Saturday, August 27, 2011

Victims of Mennonite “Old Colonies” in Bolivia

In a trial that ended with eight convictions Aug. 25 in a Bolivian court, prosecutors said that in 2005 a veterinarian in the isolated community altered a substance that sedates cows for use on humans. He and a gang of eight, the suit claimed, spent the next four years terrorizing the community by spraying the concoction through bedroom windows at night, drugging entire families and raping any females inside.

It would be a shocking accusation for any community to handle, but it has threatened to divide one of the world’s few remaining Mennonite “Old Colonies”: 130 women and girls from ages 8 to 60 have come forward as victims, affecting about one third of the community’s families. And the crime, the way the community has responded to it, and the trial itself point to much deeper troubles for women in such reclusive sects.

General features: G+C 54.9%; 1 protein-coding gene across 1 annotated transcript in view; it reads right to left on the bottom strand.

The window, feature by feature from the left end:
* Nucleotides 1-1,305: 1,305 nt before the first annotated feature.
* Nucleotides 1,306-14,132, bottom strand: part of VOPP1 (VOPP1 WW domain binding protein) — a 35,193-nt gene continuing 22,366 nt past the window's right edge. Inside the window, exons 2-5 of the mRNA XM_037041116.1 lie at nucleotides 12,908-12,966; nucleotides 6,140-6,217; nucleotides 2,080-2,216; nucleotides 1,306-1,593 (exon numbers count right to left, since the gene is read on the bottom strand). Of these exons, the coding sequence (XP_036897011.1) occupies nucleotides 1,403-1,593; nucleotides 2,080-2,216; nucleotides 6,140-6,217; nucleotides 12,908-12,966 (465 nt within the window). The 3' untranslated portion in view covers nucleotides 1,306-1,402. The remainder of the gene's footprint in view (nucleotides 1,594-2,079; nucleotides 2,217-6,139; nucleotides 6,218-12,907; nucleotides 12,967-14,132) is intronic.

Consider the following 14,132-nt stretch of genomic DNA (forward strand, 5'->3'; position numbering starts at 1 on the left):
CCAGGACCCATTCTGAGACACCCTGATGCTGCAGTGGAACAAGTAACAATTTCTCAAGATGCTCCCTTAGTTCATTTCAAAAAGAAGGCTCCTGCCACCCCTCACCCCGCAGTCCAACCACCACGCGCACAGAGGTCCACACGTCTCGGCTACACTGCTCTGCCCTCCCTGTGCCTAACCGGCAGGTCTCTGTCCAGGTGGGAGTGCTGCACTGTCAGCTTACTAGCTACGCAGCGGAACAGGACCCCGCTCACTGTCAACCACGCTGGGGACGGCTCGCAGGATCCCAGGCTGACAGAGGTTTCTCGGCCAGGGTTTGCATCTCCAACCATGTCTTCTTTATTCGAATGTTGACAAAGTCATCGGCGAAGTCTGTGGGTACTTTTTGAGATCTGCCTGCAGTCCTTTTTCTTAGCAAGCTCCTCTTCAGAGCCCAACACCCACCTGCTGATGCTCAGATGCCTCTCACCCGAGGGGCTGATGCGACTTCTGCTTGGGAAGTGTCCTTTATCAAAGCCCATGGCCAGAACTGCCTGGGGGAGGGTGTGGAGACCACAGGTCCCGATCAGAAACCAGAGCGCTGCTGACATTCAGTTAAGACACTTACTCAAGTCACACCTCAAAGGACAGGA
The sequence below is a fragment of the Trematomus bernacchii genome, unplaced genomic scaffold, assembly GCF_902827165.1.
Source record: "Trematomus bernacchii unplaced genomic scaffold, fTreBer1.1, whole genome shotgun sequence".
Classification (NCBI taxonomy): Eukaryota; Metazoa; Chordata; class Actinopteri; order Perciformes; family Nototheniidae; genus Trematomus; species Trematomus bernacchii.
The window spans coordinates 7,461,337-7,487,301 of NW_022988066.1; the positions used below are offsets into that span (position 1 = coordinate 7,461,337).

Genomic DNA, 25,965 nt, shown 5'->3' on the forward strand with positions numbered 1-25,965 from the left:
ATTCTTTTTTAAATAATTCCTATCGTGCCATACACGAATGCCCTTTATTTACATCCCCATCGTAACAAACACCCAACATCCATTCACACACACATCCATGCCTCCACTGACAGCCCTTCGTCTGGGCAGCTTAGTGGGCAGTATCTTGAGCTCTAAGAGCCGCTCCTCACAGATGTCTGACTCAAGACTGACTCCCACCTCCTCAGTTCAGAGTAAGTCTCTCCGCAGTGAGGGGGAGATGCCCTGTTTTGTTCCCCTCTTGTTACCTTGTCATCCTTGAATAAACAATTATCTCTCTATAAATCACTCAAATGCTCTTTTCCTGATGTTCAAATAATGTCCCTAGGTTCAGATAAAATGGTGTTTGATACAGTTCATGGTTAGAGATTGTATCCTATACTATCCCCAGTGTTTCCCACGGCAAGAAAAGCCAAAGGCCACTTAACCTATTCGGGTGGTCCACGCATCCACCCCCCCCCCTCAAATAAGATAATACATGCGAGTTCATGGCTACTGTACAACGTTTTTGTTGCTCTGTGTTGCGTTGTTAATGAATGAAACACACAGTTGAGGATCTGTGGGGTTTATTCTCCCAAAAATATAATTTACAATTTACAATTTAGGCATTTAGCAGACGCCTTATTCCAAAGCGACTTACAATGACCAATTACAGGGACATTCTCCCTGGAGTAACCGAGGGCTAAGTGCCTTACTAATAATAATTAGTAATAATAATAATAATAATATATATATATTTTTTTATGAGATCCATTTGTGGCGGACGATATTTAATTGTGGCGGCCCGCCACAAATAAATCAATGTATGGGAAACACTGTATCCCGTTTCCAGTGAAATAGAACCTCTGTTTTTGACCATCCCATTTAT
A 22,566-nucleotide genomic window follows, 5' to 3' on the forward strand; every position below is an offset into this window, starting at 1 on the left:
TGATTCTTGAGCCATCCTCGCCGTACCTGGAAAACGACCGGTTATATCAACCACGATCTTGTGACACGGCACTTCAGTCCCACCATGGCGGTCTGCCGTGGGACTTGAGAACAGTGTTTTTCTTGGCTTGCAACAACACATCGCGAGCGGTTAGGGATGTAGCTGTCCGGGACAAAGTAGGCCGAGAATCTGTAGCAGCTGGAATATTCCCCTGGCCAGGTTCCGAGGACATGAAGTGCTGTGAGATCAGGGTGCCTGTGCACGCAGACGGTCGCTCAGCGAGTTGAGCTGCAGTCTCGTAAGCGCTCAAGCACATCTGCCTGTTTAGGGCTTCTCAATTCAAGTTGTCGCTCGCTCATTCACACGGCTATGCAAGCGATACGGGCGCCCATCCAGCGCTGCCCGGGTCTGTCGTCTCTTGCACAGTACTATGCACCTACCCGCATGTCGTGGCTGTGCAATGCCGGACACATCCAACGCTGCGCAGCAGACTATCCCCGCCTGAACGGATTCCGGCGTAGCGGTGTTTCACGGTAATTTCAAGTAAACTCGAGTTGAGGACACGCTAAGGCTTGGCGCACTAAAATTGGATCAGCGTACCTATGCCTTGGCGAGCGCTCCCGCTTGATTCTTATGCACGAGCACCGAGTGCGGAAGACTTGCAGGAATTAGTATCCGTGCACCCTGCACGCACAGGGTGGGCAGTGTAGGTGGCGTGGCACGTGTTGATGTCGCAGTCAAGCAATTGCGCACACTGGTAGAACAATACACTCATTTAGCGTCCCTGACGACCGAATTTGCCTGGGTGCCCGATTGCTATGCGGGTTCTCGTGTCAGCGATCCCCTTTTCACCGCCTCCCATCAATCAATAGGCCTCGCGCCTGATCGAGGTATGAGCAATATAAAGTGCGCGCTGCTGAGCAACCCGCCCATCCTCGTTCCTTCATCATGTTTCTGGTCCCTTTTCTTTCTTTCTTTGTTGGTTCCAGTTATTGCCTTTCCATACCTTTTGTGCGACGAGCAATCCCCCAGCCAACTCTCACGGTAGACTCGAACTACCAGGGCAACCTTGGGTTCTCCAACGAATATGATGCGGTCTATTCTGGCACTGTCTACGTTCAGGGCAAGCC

An Old Colony woman’s place is in the home. Her schooling ends at age 12, and while many of the men eventually learn Spanish through their inevitable contact with the outside world, few women learn to speak anything but Low German.

Deeply entrenched patriarchy pervades this scandal. The victims told their husbands or fathers of foggy memories and pains, but the men didn’t believe them, and no investigations were ordered, allowing crimes to flourish for years. The scandal did not finally blow open until June 2009, when one woman caught two of the defendants entering her house.

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